Once, some time ago, there was an Ed. In this world, there have previously been two billion Eds and there are at least 191,023 Eds alive today. Ed never was and still isn’t a rare name, but no two Eds are exactly alike. Hypothetically, identical twin Eds could be nearly alike, but not many parents would give two siblings the same name, even if they weren’t twins. It would be too confusing. I guess there may be some parents out there that would consider it for the convenience of only having to yell one name when asking all their children to do something, but even then, the many disadvantages would probably outway that bit of usefulness and drive those parents to change their minds.
None of that really matters here because this specific Ed had no siblings or even parents with any names at all. Ed’s family lacked not only names, but any presence at all in the world. To the best of Ed’s knowledge, he had sprouted from the ground. In truth, he had, but he had also once had parents before they buried him. Not knowing this vital piece of his history, the real question: ‘why had they buried him’ had never occurred to Ed.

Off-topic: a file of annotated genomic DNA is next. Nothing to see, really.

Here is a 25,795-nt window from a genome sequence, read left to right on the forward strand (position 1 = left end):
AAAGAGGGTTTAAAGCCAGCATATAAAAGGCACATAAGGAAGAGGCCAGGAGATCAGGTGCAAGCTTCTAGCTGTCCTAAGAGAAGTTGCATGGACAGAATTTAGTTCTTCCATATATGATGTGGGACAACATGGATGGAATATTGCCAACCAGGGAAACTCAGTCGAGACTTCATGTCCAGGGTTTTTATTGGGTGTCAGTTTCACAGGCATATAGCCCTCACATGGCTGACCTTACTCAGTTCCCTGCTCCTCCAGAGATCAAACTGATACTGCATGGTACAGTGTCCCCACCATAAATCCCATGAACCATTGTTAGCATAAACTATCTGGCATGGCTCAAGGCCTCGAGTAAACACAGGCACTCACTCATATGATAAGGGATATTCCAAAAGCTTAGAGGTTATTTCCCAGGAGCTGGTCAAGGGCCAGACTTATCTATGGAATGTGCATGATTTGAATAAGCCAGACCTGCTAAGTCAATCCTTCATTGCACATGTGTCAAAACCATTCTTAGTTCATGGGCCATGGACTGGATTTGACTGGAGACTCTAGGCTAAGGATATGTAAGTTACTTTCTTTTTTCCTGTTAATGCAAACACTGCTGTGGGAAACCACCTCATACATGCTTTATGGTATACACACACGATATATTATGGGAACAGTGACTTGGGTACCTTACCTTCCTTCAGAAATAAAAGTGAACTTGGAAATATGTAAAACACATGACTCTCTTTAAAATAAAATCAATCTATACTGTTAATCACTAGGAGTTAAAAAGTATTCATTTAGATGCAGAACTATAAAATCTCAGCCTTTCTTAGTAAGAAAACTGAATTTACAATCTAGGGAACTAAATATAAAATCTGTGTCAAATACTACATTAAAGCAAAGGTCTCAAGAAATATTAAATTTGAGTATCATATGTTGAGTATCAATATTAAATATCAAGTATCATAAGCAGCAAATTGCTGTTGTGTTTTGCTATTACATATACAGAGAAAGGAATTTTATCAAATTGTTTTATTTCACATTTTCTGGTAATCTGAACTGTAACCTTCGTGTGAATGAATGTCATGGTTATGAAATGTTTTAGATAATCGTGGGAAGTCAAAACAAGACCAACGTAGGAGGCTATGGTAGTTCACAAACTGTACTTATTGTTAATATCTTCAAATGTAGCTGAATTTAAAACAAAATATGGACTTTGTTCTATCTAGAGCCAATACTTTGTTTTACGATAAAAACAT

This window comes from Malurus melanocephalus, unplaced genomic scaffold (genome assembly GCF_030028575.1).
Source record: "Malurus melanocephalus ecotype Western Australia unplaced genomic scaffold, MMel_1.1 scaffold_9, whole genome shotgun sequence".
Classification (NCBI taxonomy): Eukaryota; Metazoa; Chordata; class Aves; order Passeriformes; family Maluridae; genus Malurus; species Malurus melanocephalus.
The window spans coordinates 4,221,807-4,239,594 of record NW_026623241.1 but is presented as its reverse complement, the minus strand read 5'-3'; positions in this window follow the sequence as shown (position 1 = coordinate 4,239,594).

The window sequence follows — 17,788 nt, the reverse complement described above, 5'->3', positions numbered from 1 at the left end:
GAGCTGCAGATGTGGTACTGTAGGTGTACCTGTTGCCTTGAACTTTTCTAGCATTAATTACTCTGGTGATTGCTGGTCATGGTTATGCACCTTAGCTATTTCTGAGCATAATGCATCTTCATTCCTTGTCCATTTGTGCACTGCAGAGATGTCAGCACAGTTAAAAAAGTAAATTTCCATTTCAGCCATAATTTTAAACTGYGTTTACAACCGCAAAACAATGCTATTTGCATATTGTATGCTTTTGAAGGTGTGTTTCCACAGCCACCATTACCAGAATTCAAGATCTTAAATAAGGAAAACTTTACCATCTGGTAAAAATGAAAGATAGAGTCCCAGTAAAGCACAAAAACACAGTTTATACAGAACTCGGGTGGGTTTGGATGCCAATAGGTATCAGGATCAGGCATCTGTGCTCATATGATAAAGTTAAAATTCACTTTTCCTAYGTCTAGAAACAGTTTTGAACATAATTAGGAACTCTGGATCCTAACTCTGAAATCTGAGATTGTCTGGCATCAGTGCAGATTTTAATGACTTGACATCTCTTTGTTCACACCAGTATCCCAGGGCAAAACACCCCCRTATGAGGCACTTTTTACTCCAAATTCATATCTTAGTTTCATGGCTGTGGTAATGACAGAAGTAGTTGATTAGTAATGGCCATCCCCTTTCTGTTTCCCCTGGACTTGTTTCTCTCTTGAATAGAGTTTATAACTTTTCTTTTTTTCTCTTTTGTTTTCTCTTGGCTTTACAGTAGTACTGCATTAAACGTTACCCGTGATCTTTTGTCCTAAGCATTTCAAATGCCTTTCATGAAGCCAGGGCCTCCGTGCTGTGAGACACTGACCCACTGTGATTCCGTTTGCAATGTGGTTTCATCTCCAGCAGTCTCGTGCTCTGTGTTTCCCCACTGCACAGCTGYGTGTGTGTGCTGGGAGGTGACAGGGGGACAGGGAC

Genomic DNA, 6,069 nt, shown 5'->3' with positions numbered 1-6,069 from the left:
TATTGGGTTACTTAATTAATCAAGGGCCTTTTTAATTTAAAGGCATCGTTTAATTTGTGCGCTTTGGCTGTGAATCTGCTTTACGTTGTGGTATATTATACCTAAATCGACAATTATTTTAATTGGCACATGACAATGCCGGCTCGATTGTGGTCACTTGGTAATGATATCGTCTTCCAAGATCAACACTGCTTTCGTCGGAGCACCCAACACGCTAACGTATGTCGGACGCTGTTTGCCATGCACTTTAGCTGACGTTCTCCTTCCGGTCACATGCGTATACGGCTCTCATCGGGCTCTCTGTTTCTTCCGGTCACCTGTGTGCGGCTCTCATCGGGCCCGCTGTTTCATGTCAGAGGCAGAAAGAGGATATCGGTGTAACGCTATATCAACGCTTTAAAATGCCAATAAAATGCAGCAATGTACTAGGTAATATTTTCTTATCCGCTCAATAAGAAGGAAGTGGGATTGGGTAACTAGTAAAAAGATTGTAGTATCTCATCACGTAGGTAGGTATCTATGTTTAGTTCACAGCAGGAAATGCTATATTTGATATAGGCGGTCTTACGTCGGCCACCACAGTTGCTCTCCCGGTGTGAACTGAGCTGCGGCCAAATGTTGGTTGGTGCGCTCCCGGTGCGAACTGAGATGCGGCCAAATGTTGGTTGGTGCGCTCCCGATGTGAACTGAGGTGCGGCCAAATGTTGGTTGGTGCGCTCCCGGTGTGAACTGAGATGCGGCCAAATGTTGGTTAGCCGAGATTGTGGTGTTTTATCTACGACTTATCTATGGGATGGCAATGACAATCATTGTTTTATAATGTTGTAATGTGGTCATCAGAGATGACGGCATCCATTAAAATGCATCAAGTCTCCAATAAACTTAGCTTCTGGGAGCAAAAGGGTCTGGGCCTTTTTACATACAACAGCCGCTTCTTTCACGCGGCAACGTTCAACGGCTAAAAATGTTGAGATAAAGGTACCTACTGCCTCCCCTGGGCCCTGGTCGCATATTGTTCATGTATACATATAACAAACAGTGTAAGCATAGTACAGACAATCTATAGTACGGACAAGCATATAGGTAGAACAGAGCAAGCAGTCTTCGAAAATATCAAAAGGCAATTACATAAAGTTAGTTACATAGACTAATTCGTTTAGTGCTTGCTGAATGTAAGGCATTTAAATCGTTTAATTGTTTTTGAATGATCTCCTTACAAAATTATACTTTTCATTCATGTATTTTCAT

Ed mostly concerned himself with one thing, and he concerned himself with it very well. Baking pies on the Moon was that one thing. It is a well established fact that any baked good made on the moon will be superior than that same baked good made somewhere else. The weak gravity, lack of substantial atmosphere, and general wholesomeness of the Moon were mysteriously and miraculously just the right thing for all manner of breads, biscuits, cakes, pastries, and pies, but for some strange reason, not muffins. The leading researchers in Muffin Science have yet to suggest a better explanation than “The Moon just doesn’t like muffins”, which, if true, raises further questions that are much more potentially important, but also much harder to think about. Neither the harder question nor the simpler one made any difference to Ed. Ed baked pies.